BROOKLYN – Council Member Carlos Menchaca has introduced legislation calling on Governor Andrew Cuomo “to bring charges to effectuate the removal of the Mayor for failing to protect the safety and promote the general welfare of the public.”
“After seven years of failed leadership, the COVID-19 pandemic and the recent spectacle of police brutality have revealed Mayor de Blasio to be the single greatest obstacle to peace and justice in New York City,” he said in a Medium post. “He must resign, or the Council must remove him from office, if we are to create a fair and just people’s budget that defunds the NYPD and joins a national movement to re-imagine public safety — not as punishment through police and prisons, but as community investment, starting with a pandemic recovery plan for all New Yorkers.”
“Mayor de Blasio’s failure to work with the City Council on a budget that ensures a just and equitable recovery,” he continued, “and his failure to truly hold the police accountable for its brutal response to New Yorkers protesting police brutality, underscore his unfitness for office, and thousands of New Yorkers have taken to the streets to voice their displeasure by calling on Mayor de Blasio to resign.”
Menchaca is joining Queens Council Member Eric Ulrich. Ulrich also introduced a resolution today stating the Mayor failed “to maintain public order and safety during this period of persistent social unrest.”
Here are the reasons Menchaca listed why the Mayor should resign or be removed from office. The reasons include:
- By failing to negotiate in good faith with the City Council, Mayor de Blasio has undermined the general welfare by depriving New Yorkers a reviewable budget less than 14 days until the budget deadline during the worst pandemic in a century.
- By failing to remove police officers from duty who attacked, arrested, or used excessive force against peaceful protesters, Mayor de Blasio has failed to provide for the public’s safety and undermined their constitutional right to peaceably assemble.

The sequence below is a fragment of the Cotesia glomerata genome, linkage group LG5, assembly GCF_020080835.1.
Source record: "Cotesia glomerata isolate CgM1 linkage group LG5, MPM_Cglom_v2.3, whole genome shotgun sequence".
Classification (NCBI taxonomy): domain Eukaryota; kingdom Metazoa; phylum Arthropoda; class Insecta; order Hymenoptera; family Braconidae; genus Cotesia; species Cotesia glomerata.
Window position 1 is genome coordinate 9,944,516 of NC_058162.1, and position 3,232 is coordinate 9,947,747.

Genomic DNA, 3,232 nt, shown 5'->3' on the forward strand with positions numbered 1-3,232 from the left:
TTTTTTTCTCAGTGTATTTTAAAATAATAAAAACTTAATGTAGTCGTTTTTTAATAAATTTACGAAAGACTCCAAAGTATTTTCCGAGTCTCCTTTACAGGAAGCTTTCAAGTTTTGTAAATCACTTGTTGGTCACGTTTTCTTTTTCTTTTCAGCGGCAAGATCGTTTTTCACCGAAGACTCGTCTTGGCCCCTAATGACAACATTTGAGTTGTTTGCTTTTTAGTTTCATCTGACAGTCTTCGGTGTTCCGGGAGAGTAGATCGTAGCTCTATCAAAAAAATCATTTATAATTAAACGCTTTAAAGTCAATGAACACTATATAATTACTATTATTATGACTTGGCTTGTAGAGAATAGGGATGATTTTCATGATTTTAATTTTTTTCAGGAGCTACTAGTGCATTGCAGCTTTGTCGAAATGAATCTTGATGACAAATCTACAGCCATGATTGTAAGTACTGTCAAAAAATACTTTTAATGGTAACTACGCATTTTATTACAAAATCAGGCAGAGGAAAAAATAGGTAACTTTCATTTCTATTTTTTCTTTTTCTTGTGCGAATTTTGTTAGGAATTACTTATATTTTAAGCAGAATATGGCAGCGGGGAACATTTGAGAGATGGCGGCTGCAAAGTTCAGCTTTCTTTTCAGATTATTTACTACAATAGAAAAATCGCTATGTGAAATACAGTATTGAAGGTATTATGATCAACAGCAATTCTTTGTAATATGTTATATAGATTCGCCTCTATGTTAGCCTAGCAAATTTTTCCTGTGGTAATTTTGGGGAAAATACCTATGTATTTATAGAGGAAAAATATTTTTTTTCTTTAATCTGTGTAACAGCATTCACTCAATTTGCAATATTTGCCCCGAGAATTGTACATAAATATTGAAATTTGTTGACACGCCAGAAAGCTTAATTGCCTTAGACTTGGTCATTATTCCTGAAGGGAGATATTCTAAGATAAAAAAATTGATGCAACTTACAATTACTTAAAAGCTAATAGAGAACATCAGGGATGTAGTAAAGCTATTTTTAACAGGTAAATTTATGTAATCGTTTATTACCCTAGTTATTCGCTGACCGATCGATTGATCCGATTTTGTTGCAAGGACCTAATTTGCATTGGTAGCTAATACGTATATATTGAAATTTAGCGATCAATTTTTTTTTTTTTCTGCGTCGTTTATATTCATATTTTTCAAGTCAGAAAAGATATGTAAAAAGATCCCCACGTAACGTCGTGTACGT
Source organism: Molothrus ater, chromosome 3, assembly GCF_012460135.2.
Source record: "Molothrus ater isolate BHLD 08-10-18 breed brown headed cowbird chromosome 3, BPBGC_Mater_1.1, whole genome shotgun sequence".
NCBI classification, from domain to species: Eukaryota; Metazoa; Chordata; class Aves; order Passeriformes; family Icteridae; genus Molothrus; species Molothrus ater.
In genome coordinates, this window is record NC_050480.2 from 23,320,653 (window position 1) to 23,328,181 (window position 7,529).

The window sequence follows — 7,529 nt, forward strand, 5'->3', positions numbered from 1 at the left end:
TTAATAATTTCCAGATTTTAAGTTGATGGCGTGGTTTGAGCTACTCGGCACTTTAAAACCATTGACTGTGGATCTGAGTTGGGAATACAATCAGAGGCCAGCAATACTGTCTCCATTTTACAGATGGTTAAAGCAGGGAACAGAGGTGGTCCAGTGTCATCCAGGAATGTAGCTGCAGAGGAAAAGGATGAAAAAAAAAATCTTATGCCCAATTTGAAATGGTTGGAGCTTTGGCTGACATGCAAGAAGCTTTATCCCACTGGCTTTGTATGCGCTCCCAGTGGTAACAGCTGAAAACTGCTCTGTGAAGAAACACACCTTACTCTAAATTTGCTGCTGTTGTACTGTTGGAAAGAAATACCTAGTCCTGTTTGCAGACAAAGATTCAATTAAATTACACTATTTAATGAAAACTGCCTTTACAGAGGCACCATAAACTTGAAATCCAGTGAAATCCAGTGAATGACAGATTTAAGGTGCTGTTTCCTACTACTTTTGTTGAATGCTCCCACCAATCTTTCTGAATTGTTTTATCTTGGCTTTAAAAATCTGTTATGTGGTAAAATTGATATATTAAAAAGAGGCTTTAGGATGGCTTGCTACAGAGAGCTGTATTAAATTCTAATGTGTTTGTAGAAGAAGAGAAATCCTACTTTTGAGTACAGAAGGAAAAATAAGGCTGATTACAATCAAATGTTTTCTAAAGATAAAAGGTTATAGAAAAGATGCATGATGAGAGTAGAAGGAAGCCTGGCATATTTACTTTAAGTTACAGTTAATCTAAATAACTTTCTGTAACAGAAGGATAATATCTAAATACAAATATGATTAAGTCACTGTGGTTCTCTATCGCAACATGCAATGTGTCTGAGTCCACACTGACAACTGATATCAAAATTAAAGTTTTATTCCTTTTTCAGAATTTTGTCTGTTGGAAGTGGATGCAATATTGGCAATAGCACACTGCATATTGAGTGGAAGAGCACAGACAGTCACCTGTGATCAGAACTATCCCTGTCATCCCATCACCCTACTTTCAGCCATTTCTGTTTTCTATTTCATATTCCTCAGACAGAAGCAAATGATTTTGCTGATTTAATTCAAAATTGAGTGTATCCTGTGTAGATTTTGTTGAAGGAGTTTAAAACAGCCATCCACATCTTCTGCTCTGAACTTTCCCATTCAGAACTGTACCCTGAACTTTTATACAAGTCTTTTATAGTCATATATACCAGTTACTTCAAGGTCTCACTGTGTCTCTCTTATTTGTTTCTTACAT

- By allowing the police to arrest individuals longer than 24 hours and preventing lawyers from providing timely legal counsel, Mayor de Blasio undermined the public’s right to due process.
- By failing to remove police officers from duty who attacked, arrested, or used excessive force against members of the press, Mayor de Blasio has failed to provide for the public’s safety and undermined the public’s constitutional right to a free press.
- By failing to force police officers to comply with laws that allow the public to identify police officers through their badge numbers, Mayor de Blasio undermined the public’s trust and right to identify police officers.
- By failing to disclose or even acknowledge that federal immigration enforcement agents were assisting the police, Mayor de Blasio undermined the public’s trust and endangered the safety of immigrant New Yorkers.
The legislation also states that by eliminating the Summer Youth Employment Program (SYEP)… and making ” drastic cuts to education and employment opportunities while prioritizing the needs of a militarized and unaccountable police department, Mayor de Blasio contradicted his own promises to ensure a just and equitable recovery for all New Yorkers.”
“Mayor de Blasio won his first mayoral election in 2013 on a democratic mandate to reform the police and criminal justice system but has consistently impeded reforms that would hold police officers more accountable to the public, including by failing to fire NYPD Officer Daniel Pantaleo for murdering Eric Garner in a chokehold in 2014 and dramatically expanding the interpretation of section 50-a of the Civil Rights Law, which curtailed transparency of police misconduct complaints,” legislation read.
“By failing to protect the public from police abuses, endangering immigrants through cooperation with ICE, and failing to allocate adequate resources to social services to ensure a just and equitable recovery from the COVID-19 pandemic, Mayor de Blasio has failed to perform the most fundamental duties of his office and cannot be trusted to do so in the future.”
At the beginning of the month, Cuomo did mention a possible removal of the Mayor, though he said it is not necessary at this point.
“Yes, a mayor can be removed. It has not happened. I cannot find a precedent. But theoretically, it is legally possible,” he said in his press conference on June 2. “It is a bizarre thing to try to do in this situation. I think it would only make a bad situation worse. Also, I don’t think it’s necessary.”
Freddi Goldstein, the Mayor’s Press Secretary, said, “The mayor was elected – and then elected again – overwhelmingly by the people of this city. His focus is on serving them, not the politically expedient background noise.”